Pilot Season in America

Victoria is an actress, freelance journalist and author
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Pilot Season - two words readily associated with actors and America.

Like many things in life, in order to really know what something means, sometimes you have to abandon the books and experience it.

I wanted to give readers an honest overview on the pros and cons of Pilot Season for a British actor.

If you are daring enough to take the chance, strap yourself firmly into your seat on the roller coster, because you are in for a white knuckle ride.

Leaving on a one-way flight with Air NewZealand I gaily stepped up to the check-in desk with my guitar (which I am still learning, so I didn’t have the option to busk if things got tough) a large suitcase (which was definitely overweight) my laptop (my international actors office) and one bag of hand luggage with my golden ticket - my passport and US visa.

I departed into the unknown on January 8, 2013 and I was nervous. I had sold my car. Changed up my savings and the items I had with me, formed a survival kit, until, I decided, that a production company would fly me home.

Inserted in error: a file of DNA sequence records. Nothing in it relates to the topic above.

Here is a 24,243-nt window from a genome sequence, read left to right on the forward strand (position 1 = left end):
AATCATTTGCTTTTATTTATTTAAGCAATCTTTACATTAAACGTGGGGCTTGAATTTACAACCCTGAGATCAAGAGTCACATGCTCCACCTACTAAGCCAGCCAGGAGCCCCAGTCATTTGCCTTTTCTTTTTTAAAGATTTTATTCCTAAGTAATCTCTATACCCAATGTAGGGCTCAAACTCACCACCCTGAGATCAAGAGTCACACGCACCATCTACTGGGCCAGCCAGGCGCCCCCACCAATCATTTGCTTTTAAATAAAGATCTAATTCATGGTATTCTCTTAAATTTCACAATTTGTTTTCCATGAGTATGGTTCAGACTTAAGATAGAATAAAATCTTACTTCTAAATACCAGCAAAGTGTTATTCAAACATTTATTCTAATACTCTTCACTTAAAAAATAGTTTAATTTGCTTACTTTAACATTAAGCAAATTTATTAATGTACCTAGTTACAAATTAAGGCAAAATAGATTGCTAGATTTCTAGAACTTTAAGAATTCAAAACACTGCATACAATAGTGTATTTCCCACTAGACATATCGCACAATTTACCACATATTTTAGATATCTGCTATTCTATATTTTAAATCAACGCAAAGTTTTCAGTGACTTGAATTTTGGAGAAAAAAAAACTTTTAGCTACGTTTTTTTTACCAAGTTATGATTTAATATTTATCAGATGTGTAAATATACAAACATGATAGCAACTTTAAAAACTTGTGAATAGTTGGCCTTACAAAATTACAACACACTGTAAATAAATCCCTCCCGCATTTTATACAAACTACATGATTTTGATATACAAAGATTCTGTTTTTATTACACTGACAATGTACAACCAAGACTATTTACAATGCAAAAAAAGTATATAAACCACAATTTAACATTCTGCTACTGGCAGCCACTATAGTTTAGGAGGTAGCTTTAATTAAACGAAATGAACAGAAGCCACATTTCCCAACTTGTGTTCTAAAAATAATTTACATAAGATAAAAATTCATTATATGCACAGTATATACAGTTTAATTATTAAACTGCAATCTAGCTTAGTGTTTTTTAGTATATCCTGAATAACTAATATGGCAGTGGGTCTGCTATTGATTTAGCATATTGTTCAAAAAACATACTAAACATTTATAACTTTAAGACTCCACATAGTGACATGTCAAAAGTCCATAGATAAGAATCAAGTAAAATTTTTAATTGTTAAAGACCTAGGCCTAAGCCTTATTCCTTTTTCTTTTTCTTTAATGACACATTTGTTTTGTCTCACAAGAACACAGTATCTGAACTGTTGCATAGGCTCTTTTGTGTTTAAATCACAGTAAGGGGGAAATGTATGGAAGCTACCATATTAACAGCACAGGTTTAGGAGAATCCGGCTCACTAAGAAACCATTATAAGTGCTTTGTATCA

[pullquote]Pilot Season is not for the faint hearted[/pullquote]

One major thing I learned is that Pilot Season is not for the faint hearted. The first leap is the hardest and it will test your strength, challenge your talent and really question your faith.

Having spent four months across the pond I can reassure you that if you have a good agent and a great work ethic, including a positive and motivated mindset you can rest assure you will have little sleep, little food and little time to socialise.

If, like me, you know that there is nothing else you would rather be doing than acting then the deprivations of this are worth the effort. I would love to know if your experiences of Pilot Season have been similar?

Going in to meetings with the vice presidents of casting at major networks, stepping foot in the big studios and meeting producers in Hollywood, regularly auditioning and being in class doing what you love every day, makes every ounce of hard work worth it.

From my experience of treading the path I would offer this; If you are not quite ready. Be ready. Get in shape, Have your visa, be honest with yourself about whether your American accent is good enough to compete against those that having been speaking it for as long as you have been alive and then ... jump and don’t look back.